Covers / Graphics

This cannot be stressed enough: You must either use your own images, images that are copyright-free, or secure the written permission of the copyright owner for the precise use you will make of their image(s).


Razor Wave, by Kanya Wilder. Image Courtesy of the Department of Education
Razor Wave, by Kanya Wilder. Image Courtesy of the Department of Education

Can you get away with using an image you download from the internet with no regard to copyright ownership for your graphics? Possibly, but it is really not worth the risk, and POV Press will not knowingly work with anyone who does so. If you cannot clearly tell us where an image is from and how you have permission to use it, your project will not go forward.

The United States Copyright Office has resources to help average citizens understand what is, and is not, considered “Fair Use” (legal use) of images. This includes specifics on how long copyrights last and under what circumstances copyrighted images may, or may not, be used. (Blog usage is not considered fair use, even if it’s an educational blog.) In short, why your kid can use a copyrighted image in a book report, but you can’t use it for the cover of a book you are selling.

Your Graphics

What are some solid sources for images? IF you are a good enough photographer with a high quality camera, you can use your own images. You own the copyright to them, although you cannot use images of other people where you can see an individual clearly enough to identify them without their written permission (a model release). Written permission protects you in the event that they later change their mind, as has happened on Creative Commons.

Image Courtesy of the Library of Congress
Image Courtesy of the Library of Congress

Older Images

Anything, print or other media, that was created prior to 1922 is out of copyright and no longer has copyright protection. It is free for use. Other, newer media may have “lapsed” copyrights. That means either the person or company that owned the copyright has ceased to exist and no took over their copyright or that they needed to do something to retain copyright and failed to do so, letting it lapse.

The most famous example of a lapsed copyright is the movie It’s a Wonderful Life. In 1975, someone failed to file a copyright renewal for it. Once the copyright lapsed, the movie went into the public domain, TV channels and networks could show it without paying anything to, or asking any permission from, the original owner – and they did. This turned a little-watched movie into a constantly-run Christmas Classic. After 20 years, and due to another copyright case, Republic Pictures was able to regain their copyright. As a result, the movie doesn’t play nearly as often as it once did.

That example is included only to show that even in large companies, copyrights can lapse. And also that sometimes, people regain the rights to copyrights which were lapsed. This is why keeping proof that you have the legal right to use images and anything else subject to copyright is so critical.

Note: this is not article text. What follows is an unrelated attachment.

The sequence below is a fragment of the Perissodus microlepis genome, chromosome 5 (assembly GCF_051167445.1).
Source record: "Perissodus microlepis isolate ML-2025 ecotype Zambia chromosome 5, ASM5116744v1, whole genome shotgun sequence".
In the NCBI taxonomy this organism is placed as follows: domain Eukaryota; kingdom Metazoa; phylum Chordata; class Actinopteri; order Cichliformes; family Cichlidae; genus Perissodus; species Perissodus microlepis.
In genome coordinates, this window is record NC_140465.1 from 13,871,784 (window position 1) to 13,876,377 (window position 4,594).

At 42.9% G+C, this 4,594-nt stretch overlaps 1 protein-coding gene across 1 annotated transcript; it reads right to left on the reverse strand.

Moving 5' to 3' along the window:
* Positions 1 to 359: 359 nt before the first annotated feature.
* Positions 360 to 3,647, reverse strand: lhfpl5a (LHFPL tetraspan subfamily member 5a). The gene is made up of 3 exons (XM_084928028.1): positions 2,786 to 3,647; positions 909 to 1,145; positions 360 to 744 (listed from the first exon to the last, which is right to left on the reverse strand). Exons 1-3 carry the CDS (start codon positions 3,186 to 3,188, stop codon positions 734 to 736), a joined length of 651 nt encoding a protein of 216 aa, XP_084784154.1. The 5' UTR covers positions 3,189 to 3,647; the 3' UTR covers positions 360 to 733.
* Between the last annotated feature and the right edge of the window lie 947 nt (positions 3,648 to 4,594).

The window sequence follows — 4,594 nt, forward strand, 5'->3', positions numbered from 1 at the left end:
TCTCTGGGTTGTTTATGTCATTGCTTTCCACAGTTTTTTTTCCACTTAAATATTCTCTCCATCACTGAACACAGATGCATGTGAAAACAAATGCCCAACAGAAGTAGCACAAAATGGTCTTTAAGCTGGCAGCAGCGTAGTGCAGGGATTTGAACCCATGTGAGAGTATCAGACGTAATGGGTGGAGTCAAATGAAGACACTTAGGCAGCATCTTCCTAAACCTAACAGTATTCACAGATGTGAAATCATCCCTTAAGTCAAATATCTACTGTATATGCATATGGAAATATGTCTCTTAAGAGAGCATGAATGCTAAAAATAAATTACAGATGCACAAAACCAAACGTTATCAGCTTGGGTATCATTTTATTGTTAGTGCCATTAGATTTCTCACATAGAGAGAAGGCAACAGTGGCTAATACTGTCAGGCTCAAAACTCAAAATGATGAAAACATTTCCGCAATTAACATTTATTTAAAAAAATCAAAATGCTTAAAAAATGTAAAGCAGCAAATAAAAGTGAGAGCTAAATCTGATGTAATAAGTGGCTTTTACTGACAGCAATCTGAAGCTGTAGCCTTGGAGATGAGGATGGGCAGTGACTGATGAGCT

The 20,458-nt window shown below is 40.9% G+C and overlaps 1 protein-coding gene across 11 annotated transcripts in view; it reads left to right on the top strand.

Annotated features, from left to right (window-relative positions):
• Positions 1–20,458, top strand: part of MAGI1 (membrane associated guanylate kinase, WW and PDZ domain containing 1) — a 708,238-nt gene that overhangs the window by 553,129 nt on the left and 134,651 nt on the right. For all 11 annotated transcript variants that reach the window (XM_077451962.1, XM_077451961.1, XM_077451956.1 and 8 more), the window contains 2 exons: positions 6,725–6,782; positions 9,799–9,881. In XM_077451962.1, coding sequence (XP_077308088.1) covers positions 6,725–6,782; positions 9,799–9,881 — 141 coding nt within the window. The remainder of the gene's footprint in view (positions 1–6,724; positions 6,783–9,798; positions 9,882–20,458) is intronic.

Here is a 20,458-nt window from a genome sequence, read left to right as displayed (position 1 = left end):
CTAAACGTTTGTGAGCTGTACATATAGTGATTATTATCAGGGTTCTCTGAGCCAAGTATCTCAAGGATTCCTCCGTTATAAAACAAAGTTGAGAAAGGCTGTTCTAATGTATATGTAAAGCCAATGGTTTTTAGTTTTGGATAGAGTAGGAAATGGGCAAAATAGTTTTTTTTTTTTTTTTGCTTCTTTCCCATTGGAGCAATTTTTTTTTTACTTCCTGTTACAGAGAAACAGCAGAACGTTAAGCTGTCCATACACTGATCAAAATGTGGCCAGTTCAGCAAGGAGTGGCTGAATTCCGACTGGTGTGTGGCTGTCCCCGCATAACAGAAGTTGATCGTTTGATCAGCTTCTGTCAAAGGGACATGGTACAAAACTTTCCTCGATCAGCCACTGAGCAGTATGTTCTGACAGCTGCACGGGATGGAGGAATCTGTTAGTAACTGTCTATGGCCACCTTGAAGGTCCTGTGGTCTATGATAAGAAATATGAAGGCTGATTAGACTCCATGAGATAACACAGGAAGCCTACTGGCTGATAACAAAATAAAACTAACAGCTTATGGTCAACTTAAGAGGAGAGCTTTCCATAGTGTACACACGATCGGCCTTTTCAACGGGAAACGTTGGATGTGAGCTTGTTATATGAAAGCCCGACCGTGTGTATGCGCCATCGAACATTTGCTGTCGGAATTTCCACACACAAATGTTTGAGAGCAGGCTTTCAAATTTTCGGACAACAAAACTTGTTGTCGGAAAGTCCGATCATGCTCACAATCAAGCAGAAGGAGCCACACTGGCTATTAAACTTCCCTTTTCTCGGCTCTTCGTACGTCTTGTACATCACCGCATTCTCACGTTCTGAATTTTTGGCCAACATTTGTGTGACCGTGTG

If there is an image that you want to use and you cannot determine who owns the copyright, you still need to spend some effort searching and retain the proof of that search. That way, if the copyright owner finds out and gets upset, you have proof that you made a good-faith effort to find them.

Purchasable Images

There are many reputable sites where you can purchase limited rights to use images. Be certain that you purchase the correct rights for what you will be using the images for. If it will be on a blog post, you need far less than if it will be a book cover. Again, it is not worth the small savings to purchase cheaper usage rights and be sued later.

Image Courtesy of the Library of Congress.
Image Courtesy of the Library of Congress.

Copyright Free Images

Yes, they exist. No, you can’t assume images – any images – are copyright free. Even on the sites listed here, while most images are copyright free, there are restrictions in terms of listing the source and there are some images with restricted rights. In those cases, it is generally clearly listed with information for who the copyright owner is and how to contact them to request permission.

If you choose to use a copyright-free image, this means the image is in the public domain. That means that when your book copyright is registered, the cover (and any other images you used) cannot be copyrighted, unless it has been manipulated / altered enough to constitute a new piece of artwork. The registration will specifically note that the cover art is in the public domain. If this is a concern for you, then this is not a good option for you.

We have three pages of sources for you to start your search. One is Stock and other purchasable images. Two pages are full of government agencies, and most of their images (most, not all) are free. They are divided into Art, Nature, and Travel, and Everything Else.

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